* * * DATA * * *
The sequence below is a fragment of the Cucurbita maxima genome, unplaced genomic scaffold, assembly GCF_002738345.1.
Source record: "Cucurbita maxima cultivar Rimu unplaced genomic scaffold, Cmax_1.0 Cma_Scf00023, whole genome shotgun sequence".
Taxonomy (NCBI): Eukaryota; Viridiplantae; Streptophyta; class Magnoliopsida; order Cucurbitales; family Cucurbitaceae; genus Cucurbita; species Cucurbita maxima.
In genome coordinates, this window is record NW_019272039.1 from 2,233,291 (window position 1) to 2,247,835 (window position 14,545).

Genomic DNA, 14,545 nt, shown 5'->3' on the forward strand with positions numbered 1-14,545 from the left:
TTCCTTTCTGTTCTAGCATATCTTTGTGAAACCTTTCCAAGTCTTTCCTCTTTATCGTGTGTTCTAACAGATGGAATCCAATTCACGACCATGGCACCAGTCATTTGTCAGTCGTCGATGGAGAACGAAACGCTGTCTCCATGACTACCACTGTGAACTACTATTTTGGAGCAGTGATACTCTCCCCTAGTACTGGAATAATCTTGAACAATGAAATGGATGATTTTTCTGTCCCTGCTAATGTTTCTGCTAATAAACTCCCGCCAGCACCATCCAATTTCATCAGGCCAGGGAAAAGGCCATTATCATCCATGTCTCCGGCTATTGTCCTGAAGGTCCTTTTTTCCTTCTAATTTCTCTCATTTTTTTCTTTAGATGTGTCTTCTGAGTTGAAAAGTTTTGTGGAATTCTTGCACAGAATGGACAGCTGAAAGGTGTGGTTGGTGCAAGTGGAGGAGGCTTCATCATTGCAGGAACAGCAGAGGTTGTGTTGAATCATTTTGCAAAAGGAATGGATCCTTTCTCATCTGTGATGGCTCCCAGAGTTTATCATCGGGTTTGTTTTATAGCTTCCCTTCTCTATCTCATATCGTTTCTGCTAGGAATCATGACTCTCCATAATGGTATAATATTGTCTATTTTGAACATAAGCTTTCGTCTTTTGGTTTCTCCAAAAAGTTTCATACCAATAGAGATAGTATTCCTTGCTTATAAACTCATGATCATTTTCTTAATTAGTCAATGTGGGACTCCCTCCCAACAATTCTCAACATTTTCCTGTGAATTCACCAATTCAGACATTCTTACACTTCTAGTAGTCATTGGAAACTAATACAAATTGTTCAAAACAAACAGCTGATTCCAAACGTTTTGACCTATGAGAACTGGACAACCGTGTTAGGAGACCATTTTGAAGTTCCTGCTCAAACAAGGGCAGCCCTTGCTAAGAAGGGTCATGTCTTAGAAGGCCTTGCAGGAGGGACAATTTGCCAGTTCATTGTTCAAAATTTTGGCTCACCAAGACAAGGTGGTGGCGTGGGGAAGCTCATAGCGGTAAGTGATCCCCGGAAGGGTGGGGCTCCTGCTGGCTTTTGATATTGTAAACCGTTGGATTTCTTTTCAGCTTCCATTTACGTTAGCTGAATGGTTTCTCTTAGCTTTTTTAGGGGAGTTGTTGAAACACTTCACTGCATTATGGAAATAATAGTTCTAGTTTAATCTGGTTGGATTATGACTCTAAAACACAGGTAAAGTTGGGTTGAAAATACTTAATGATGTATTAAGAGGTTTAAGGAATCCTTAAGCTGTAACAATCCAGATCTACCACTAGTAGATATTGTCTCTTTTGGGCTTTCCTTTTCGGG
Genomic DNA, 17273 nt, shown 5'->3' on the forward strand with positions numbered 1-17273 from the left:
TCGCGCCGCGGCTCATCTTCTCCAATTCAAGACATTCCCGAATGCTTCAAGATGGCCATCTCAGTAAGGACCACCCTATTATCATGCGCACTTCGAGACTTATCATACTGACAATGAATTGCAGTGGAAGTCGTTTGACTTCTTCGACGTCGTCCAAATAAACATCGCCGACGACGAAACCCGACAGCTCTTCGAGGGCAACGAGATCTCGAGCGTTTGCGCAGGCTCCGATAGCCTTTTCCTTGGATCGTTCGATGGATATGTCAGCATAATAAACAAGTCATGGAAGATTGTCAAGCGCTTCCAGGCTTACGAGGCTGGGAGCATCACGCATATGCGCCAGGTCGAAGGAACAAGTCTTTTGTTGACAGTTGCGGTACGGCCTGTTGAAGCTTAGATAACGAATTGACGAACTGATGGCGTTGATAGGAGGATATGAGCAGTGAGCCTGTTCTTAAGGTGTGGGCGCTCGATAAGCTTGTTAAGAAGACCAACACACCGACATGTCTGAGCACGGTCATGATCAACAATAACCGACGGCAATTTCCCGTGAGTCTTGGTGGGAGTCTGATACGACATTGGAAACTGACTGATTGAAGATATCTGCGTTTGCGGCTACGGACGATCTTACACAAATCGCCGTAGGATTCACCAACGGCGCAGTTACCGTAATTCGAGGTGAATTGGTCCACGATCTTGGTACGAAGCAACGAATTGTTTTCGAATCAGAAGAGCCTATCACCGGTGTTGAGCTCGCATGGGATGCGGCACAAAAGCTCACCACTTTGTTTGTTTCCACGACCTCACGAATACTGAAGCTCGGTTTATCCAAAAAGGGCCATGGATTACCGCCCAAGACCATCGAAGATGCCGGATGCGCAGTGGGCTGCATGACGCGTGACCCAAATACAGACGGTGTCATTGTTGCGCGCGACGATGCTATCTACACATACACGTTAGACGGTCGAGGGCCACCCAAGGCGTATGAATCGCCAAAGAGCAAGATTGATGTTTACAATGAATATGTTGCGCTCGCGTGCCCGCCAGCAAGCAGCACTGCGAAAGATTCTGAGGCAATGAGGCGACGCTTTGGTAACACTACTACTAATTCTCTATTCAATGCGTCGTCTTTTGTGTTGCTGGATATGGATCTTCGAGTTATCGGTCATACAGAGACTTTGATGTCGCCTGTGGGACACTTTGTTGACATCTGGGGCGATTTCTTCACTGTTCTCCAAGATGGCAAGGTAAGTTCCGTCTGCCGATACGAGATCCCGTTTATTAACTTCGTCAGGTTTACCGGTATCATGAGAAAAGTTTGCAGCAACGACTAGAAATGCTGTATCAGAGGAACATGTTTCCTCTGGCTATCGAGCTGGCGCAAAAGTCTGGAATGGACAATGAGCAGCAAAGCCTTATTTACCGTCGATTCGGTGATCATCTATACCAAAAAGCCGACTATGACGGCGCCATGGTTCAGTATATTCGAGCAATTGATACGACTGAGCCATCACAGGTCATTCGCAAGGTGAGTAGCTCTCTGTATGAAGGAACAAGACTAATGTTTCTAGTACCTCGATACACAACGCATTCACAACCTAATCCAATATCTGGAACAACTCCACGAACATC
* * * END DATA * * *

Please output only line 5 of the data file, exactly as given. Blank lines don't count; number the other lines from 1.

Genomic DNA, 14,545 nt, shown 5'->3' on the forward strand with positions numbered 1-14,545 from the left: